CALGARY—Canada’s two biggest railways have voiced their collective disappointment in federal legislation tabled in Ottawa that could see customers poached by competitors from the United States.
Canadian Pacific Railway Ltd. (CP) joined rival Canadian National Railway Co. (CN) in opposition of the proposed legislation, expressing “extreme disappointment” in the Conservatives’ attempt to boost the movement of grain by rail.
According to a statement released by the railway, it believes the legislation “will do nothing” to boost capacity on Canada’s rail lines.
“(It) will not move more grain to markets more quickly, and has the potential to cause great damage to the Canadian rail transportation system that is unquestionably the best in the world,” CP chief executive E. Hunter Harrison said about the legislation in the statement.
The legislation tabled this week would amend both the Canada Grain Act and the Canada Transportation Act in an attempt to move a huge backlog of grain that has been stuck in storage across the Prairies.
Drawing the ire of both CN and CP is the proposed extension of inter-switching limits from 30 kilometres to 160 kilometres across Alberta, Saskatchewan and Manitoba.
CP said it fears increasing the limit “could seriously impact Canada’s competitiveness” by allowing for the transfer of rail traffic normally handled by Canadian firms to railways in the U.S.
The rail firm said the move could cut into Canadian jobs and investment.
Montreal-based CN shared similar sentiments this week, claiming the move could open Canadian railways to “unfair poaching” by U.S. firms.
“Beyond causing financial harm to CN, it could drain traffic away from Canadian ports and cause the loss of jobs, reduce investment and undermine tax revenues across Canada,” CN president and chief executive Claude Mongeau said in a statement released by his railway.
CP pointed to the record 2013 crop—Canadian producers harvested a record 76 million tonnes of grain last year—as the root cause of the backlog, and said “challenges with moving this exceptional crop need to be recognized.”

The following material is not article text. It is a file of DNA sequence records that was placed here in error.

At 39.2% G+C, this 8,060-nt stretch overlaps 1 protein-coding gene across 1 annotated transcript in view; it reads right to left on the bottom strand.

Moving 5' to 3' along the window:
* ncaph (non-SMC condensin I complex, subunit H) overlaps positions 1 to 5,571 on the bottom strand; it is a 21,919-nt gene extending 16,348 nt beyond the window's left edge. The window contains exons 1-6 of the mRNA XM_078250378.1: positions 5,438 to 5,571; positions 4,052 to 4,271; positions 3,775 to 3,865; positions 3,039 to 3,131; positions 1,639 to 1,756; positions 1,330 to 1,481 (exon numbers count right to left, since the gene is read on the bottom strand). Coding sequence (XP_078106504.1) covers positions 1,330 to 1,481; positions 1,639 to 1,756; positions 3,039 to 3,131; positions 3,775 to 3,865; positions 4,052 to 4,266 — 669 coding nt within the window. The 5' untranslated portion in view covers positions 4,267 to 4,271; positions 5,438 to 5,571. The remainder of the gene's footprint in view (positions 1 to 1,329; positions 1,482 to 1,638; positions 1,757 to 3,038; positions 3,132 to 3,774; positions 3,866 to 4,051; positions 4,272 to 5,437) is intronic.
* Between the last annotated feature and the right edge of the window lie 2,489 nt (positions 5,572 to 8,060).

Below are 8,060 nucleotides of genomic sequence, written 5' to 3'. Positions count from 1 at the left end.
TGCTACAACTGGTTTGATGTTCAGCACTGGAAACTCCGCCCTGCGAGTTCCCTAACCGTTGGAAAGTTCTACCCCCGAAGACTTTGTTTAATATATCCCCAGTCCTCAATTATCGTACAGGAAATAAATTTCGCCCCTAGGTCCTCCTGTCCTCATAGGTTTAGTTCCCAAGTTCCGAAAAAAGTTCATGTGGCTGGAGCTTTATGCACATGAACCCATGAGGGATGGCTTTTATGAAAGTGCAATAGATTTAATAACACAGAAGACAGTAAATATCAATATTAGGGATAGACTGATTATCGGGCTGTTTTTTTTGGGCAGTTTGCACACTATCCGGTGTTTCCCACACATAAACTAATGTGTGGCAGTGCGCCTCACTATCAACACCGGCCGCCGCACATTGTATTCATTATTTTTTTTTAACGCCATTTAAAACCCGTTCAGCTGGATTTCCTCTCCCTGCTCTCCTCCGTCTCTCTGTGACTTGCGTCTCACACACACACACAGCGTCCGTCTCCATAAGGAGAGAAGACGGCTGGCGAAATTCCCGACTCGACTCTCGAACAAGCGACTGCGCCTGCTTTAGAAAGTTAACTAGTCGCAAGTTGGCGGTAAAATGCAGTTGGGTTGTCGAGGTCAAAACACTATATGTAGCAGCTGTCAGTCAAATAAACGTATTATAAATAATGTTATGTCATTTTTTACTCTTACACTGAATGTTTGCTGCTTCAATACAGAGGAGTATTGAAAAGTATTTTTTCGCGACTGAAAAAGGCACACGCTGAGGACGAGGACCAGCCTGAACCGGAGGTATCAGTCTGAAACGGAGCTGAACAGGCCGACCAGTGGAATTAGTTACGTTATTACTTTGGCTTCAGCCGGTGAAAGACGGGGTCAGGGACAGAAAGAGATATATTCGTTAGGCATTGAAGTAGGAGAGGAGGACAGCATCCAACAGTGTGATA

According to CP, the crop yield last year was 27 per cent above the previous record set in 2008-09, and 37 per cent above the five-year average.
And with the majority of the crop earmarked for export, the railway said there is now about 55 million tonnes of grain that needs to be moved by rail—more than 20 million tonnes more than what is exported in a typical year.
Rail also only makes up one piece of the supply chain puzzle, CP noted, and said its important not to ignore farm storage, elevator capacity, terminal capacity and overall port capacity.
“Canada’s grain handling system is just not built to handle this record amount of grain,” said Harrison. “While it is easy to blame the railways for ‘dropping the ball,’ it ignores the facts.”
The railway also said weather has wreaked havoc on the supply chain this winter, and fears the proposed legislation is largely reactionary.
“We need to move away from reactionary legislative interventions that target unfairly one participant and potentially damage the Canadian economy,” Harrison said.
“Instead we should all focus on commercial solutions to maximize overall capacity in the grain supply chain.”